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Submissions Now Open for the 2012 Vimeo Festival + Awards

Jeremy Boxer
December 13, 2011 by Jeremy Boxer Alum

The word "excited" doesn't do justice to our emotions right now. We're thrilled, pumped, tickled 2,012 shades of pink, and jazzed to the max to announce that the Vimeo Festival + Awards are back! In fact, submissions are now open, so it's time to throw humility to the wind and show off the amazing masterpieces you've been slaving over. We want to see them!

In case you have no idea what we're talking about: The Vimeo Festival + Awards are a celebration of the best original videos premiered online. This isn't just a Vimeo thing, it's a video thing – everyone is invited to participate. It's not just an online thing, either. The 2012 Vimeo Festival + Awards will culminate in an offline event held in the real physical world next June. We'll share more details when the time is right, and in the meantime you can learn more about the 2012 Festival + Awards on the website we designed expressly to tell you about them.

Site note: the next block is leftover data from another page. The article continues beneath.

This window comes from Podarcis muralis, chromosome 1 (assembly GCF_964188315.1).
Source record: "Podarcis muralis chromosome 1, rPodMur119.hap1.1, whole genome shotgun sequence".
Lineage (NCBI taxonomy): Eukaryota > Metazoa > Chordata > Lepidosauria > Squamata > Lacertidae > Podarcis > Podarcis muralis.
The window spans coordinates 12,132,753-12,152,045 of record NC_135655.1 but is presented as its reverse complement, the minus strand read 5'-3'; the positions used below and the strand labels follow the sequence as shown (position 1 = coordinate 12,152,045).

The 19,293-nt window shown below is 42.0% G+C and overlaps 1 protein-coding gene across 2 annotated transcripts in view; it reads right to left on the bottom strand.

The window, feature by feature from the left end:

So – about these new awards. People always say things like, "They're better than ever!" But seriously, if the 2010 Festival + Awards knocked your socks off, the 2012 version will absolutely launch your argyles into the stratosphere. There's lots of new stuff to love, including:

New Categories
We're covering all your favorite categories from 2010, and, because the world of online video is growing like a teenager who sleeps too much, we're introducing four new ones: Action Sports, Advertising, Fashion, and Lyrical. See the full list of categories »

New Judges
We've plundered our Rolodexes and corralled some incredibly distinguished individuals to evaluate your submissions. To wet your whistle, we can reveal that the new-category judges are skate legend Stacy Peralta (Action Sports), ad genius David Droga (Advertising), fashion photographer extraordinaire Nick Knight (Fashion), and cinematography maven Philip Bloom (Lyrical). In addition, all of the 2010 winners will be on the 2012 jury! We'll unfurl the next round of big (and really massive) names in January.

New Prizes
Creativity should not go unrewarded, which is why each winners will receive a really sweet Vimeo t-shirt! Oh, and did we mention the t-shirt will be wrapped around a stack of cash? We're ponying up $5,000 grants for category winners and one $25,000 grand prize, all designed to help the recipients make new original work.